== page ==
CATTLEMEN'S COLLEGE BRINGS FOCUS ON CONSUMER TO NCBA CONVENTION

Daily chores get most of your time and attention. That's what pays the bills, but the state of the industry lies in the bigger picture.

Later this month farmers and ranchers from across the United States will have a chance to look beyond their operations to those macro issues.

Those who attend Pfizer Cattlemen's College as part of the 2010 Cattle Industry Annual Convention and National Cattlemen's Beef Association (NCBA) trade show can take in sessions that range from production to consumer demand.

“We want to keep people's focus on the fact that, at the end of the day, our industry thrives or declines based on how much beef people eat,” says Tom Field, director of producer education for NCBA.

The organization has partnered with Certified Angus Beef LLC (CAB) to bring some end-product and consumer-related sessions to the program.

John Doherty, former executive chef at the world renowned Waldorf Astoria hotel in New York, will share what he learned during 20-plus years of serving presidents and royalty.

“John's going to talk about leadership, and how you deal with chaos and invest in people to move forward even during chaotic times,” Field says.

Historically, 45 to 50 percent of all beef is sold through the foodservice trade, says Larry Corah, CAB vice president. That's why cattlemen should be interested in what Doherty has to say.

“It's really important for the beef industry to understand what the restaurant industry is looking for in terms of consumer satisfaction,” Corah says.

The company is also providing Certified Angus Beef® brand chuck rolls for the carcass fabrication presentation.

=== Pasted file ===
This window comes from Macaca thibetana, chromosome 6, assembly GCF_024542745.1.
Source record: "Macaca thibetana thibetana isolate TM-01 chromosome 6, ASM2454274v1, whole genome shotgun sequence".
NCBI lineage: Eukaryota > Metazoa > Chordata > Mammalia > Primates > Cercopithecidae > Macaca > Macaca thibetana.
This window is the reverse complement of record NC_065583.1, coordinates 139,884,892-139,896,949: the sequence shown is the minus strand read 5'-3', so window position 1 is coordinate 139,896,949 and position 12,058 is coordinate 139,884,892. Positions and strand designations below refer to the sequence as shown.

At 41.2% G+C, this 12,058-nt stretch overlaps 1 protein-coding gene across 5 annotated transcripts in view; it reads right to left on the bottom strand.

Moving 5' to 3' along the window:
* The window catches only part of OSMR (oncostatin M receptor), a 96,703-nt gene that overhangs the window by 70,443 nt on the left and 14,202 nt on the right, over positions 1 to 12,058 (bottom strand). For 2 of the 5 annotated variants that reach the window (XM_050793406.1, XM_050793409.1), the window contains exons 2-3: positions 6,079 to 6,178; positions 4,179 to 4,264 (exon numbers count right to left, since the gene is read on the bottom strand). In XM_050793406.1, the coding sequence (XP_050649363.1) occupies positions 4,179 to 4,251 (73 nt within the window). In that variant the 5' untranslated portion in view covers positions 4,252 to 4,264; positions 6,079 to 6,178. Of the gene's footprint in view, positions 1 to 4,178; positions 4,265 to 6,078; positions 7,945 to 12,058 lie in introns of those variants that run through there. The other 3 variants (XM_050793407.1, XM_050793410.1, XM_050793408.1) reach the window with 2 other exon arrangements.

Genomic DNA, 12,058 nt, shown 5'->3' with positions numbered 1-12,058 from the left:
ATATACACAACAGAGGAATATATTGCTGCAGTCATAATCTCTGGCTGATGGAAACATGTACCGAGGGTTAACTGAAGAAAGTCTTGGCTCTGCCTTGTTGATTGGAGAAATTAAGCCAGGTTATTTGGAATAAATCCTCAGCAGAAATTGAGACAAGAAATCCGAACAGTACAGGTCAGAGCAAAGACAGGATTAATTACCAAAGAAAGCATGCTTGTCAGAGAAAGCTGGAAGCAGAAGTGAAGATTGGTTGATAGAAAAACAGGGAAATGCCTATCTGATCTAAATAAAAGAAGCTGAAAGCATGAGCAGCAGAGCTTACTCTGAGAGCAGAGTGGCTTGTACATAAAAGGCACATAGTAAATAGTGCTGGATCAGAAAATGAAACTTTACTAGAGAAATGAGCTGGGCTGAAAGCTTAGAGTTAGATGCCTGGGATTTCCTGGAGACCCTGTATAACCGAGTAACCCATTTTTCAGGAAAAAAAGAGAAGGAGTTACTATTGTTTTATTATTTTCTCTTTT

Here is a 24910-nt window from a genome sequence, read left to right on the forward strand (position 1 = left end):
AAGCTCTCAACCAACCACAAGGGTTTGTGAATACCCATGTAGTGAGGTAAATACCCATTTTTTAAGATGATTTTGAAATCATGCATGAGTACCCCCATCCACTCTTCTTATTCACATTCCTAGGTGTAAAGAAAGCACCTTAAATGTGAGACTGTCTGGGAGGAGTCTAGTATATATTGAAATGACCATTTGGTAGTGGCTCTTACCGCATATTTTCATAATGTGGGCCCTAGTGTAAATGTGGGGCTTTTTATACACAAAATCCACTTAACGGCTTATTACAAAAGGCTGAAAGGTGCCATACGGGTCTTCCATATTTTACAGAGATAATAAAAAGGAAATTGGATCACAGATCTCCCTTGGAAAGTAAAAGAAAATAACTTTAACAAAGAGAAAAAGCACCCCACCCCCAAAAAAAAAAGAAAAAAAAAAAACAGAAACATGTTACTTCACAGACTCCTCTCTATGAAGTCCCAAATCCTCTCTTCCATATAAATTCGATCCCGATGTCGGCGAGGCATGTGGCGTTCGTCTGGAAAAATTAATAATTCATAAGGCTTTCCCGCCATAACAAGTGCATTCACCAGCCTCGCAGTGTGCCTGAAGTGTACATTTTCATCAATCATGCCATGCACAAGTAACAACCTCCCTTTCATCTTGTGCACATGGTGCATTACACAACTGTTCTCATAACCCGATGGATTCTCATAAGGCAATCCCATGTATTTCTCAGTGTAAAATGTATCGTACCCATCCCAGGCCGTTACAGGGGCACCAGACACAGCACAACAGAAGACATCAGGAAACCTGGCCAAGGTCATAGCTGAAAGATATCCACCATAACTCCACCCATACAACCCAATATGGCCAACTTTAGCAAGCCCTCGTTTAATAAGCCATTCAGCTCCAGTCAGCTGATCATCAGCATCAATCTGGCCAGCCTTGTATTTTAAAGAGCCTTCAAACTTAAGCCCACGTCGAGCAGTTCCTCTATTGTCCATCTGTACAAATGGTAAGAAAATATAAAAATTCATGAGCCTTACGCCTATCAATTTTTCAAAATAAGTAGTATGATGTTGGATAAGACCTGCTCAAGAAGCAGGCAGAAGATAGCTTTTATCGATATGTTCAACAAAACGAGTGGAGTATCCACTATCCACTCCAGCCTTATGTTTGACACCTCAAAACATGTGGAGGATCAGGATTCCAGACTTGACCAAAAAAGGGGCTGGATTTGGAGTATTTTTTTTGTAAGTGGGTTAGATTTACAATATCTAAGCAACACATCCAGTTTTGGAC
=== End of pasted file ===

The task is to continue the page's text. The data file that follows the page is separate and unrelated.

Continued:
“We will focus on the value cuts for the demonstration,” Field says. “It provides a very visual opportunity to show people a part of the beef supply chain that most aren't engaged in, day in and day out.”

The demonstration also illustrates the value of producers' investment in the Beef Checkoff.

“Plus, it shows how supply chain partners, like CAB, are able to take those product innovations— those new cuts—and leverage them in the marketplace,” Field says. “They not only increase the volume of product that we move, but also the value of it.”

Corah says the brand has worked with licensed restaurants and retailers to get those value cuts to the consumers.

“It's really exciting to show cattlemen the product they've worked so hard to produce and how it can be used to provide an exceptional eating experience,” he says.

Of course, long before those meals feature beef in the center of the plate, cattlemen must make key decisions that help determine the potential to please.

As part of the Applied Reproductive Strategies Workshop, Corah will speak on using artificial insemination (AI) to add value to calves.

“There are some unique opportunities today to use proven genetics, as well as the whole area of reproductive management, to positively impact the quality of the end product,” he says. “We'll share some data on what economic value that brings to cattle producers.”

CAB is also sponsoring the opening reception at the tradeshow and will conduct product samplings in the Angus booth (#5015).

The NCBA Convention and Trade Show is slated for Jan. 27 to 30 in San Antonio, Texas. For details, visit http://www.beefusa.org/convcattleindustryannualconventionandncbatradeshow.aspx.







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